He loved his owner and his owner adored him as well.

In the end, he suffered arteriosclerosis, so his owner went to see him one last time, to which Alex told his owner:"You are good; I love you." She replied, "I love you too." He said "I'll see you tomorrow" and she replied "yes, I'll see you tomorrow."


Songs Of War

I learned about this in a Dan Carlin podcast. During the German-Soviet war, there was a Red Army soldier who sang each night with a hauntingly-beautiful voice. His comrades would give him their tea rations and scarves to protect his larynx. One night, he couldn't sing because he had gotten sick. A German soldier crawled across no-man's-land and tossed something into the Soviet trench; the Soviet soldiers thought it was a grenade. However, it was a package containing a letter asking if the singer was okay and if he needed medicine. A truly heart-warming moment in an otherwise horrific front.


A Beautiful Christmas Day

Christmas Day, 1914. German and British soldiers got up from their trenches and called a 48 hour truce to just chill and even play soccer. This makes me cry because it shows that the soldiers of both sides really found it pointless to fight other people just cause their country said so. This is probably the strongest story of unity I've heard about in history class.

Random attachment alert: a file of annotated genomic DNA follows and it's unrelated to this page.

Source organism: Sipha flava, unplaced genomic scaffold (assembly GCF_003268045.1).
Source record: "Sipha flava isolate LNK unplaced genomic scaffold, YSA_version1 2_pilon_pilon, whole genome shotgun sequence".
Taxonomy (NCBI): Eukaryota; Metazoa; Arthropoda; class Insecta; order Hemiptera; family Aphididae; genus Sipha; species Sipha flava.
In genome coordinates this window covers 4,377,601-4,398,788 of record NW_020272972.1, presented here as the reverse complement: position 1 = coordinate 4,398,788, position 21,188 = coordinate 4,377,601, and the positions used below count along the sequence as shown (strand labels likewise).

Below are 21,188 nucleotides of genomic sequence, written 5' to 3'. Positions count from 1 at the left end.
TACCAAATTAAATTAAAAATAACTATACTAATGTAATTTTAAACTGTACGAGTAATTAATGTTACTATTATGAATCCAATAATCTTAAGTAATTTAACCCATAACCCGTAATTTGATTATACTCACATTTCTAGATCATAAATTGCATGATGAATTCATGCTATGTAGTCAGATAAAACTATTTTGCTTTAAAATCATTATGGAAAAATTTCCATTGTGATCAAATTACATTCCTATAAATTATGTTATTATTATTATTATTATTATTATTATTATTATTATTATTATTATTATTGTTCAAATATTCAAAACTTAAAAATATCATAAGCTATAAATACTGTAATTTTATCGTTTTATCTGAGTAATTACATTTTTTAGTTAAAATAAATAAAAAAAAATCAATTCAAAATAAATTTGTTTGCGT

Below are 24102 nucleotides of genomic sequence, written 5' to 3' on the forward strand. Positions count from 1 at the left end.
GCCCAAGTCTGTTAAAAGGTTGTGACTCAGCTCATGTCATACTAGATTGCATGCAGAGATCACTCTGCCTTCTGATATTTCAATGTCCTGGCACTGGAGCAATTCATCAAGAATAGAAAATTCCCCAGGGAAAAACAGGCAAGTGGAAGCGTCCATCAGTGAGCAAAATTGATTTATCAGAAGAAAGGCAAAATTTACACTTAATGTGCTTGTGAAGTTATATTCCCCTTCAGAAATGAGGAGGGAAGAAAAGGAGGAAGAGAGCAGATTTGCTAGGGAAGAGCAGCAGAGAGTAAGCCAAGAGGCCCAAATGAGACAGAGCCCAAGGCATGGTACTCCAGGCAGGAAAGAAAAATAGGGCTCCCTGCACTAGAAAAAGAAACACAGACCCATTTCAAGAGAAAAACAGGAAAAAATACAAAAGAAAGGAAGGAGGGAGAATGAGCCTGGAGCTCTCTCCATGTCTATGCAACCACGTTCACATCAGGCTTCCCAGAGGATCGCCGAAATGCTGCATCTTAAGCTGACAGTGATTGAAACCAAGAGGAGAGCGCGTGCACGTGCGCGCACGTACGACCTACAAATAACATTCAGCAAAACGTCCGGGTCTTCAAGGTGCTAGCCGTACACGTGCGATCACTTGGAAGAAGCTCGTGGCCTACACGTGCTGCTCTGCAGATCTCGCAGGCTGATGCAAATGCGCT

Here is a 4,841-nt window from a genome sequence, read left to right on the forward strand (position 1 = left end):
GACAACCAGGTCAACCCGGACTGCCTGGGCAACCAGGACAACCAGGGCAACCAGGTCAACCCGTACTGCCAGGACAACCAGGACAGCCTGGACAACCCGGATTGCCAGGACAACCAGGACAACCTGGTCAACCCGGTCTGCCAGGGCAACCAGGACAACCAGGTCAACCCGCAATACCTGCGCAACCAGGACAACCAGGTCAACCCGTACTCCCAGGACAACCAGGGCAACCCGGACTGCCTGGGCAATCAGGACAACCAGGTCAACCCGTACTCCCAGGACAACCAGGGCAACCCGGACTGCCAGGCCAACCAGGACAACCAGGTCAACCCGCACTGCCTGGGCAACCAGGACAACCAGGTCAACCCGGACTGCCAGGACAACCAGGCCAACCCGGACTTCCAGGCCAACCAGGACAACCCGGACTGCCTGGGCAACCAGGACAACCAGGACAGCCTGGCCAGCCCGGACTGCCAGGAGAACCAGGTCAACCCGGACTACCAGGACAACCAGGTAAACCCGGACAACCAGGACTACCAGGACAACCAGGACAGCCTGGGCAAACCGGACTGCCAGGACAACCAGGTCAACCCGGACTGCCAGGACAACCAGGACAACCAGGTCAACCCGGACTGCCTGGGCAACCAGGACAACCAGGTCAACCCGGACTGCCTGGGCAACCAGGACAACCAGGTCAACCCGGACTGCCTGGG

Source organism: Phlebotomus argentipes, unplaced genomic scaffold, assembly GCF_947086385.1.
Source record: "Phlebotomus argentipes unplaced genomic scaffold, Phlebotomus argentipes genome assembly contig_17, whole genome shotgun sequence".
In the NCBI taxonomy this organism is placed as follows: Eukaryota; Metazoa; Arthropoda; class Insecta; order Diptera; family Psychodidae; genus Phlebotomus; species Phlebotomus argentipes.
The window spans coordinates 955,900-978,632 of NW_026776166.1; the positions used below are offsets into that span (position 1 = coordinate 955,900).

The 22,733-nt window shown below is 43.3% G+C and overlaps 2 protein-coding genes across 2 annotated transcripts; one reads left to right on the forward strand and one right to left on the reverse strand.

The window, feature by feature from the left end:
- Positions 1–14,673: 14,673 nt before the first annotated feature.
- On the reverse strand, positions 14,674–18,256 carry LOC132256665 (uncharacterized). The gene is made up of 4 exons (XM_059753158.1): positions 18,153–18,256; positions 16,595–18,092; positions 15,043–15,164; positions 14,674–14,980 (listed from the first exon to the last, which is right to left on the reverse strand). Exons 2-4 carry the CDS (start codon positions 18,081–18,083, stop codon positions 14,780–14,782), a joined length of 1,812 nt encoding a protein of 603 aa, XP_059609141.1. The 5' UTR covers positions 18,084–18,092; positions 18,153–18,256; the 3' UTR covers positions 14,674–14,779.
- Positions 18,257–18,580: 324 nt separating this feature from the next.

Never Let War Take Away Your Humanity

WW1- Mercy dogs, they would go out into no mans land and find wounded soldiers. They would bring medical supplies for the soldiers to patch themselves up. Or if the soldier was to mortally wounded, stay and comfort them in their final moments.


Seriously. Never Let War Take Away Your Humanity.

In WWII an American pilot named Charles Brown was flying a B-17 in a bomb raid over Germany where his aircraft was severely shot up and entered a free fall when Brown passed out. When Brown awoke, he was only a few thousand feet above the ground and barely was able to recover the aircraft.

When the Luftwaffe spotted a limping B-17 far below the formation, they dispatched a pilot named Franz Stigler, a soon to be ace just 1 kill away, with 2 Downed B-17s earlier that day. As he approached from the rear, Stigler noticed that the B-17s tail gunner didn't move and after further inspection, realized he and several other gunners were dead.